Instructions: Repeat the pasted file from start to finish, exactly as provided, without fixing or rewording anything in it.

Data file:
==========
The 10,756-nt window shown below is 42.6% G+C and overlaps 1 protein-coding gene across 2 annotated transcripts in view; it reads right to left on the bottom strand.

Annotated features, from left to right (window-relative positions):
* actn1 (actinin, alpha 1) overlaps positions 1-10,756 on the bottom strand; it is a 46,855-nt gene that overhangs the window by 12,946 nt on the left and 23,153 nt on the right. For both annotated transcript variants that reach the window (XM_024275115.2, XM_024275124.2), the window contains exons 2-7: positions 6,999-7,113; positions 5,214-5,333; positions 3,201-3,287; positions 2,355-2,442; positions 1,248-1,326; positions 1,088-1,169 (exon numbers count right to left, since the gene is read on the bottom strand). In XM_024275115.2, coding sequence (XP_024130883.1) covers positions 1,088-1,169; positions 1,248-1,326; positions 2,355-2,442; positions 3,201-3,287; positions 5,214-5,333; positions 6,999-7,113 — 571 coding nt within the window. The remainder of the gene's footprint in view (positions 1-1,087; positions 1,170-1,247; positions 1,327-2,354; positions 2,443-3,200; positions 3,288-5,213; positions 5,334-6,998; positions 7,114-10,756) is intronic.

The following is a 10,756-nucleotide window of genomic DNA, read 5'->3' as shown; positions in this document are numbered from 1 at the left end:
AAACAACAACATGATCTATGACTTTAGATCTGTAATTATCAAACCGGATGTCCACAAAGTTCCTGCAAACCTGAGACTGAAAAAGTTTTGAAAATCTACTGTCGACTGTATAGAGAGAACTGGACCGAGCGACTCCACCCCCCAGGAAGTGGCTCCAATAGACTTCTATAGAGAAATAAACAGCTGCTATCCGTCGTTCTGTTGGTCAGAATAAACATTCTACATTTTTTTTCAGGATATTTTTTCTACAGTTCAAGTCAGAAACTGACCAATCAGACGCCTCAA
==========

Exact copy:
The 10,756-nt window shown below is 42.6% G+C and overlaps 1 protein-coding gene across 2 annotated transcripts in view; it reads right to left on the bottom strand.

Annotated features, from left to right (window-relative positions):
* actn1 (actinin, alpha 1) overlaps positions 1-10,756 on the bottom strand; it is a 46,855-nt gene that overhangs the window by 12,946 nt on the left and 23,153 nt on the right. For both annotated transcript variants that reach the window (XM_024275115.2, XM_024275124.2), the window contains exons 2-7: positions 6,999-7,113; positions 5,214-5,333; positions 3,201-3,287; positions 2,355-2,442; positions 1,248-1,326; positions 1,088-1,169 (exon numbers count right to left, since the gene is read on the bottom strand). In XM_024275115.2, coding sequence (XP_024130883.1) covers positions 1,088-1,169; positions 1,248-1,326; positions 2,355-2,442; positions 3,201-3,287; positions 5,214-5,333; positions 6,999-7,113 — 571 coding nt within the window. The remainder of the gene's footprint in view (positions 1-1,087; positions 1,170-1,247; positions 1,327-2,354; positions 2,443-3,200; positions 3,288-5,213; positions 5,334-6,998; positions 7,114-10,756) is intronic.

The following is a 10,756-nucleotide window of genomic DNA, read 5'->3' as shown; positions in this document are numbered from 1 at the left end:
AAACAACAACATGATCTATGACTTTAGATCTGTAATTATCAAACCGGATGTCCACAAAGTTCCTGCAAACCTGAGACTGAAAAAGTTTTGAAAATCTACTGTCGACTGTATAGAGAGAACTGGACCGAGCGACTCCACCCCCCAGGAAGTGGCTCCAATAGACTTCTATAGAGAAATAAACAGCTGCTATCCGTCGTTCTGTTGGTCAGAATAAACATTCTACATTTTTTTTCAGGATATTTTTTCTACAGTTCAAGTCAGAAACTGACCAATCAGACGCCTCAA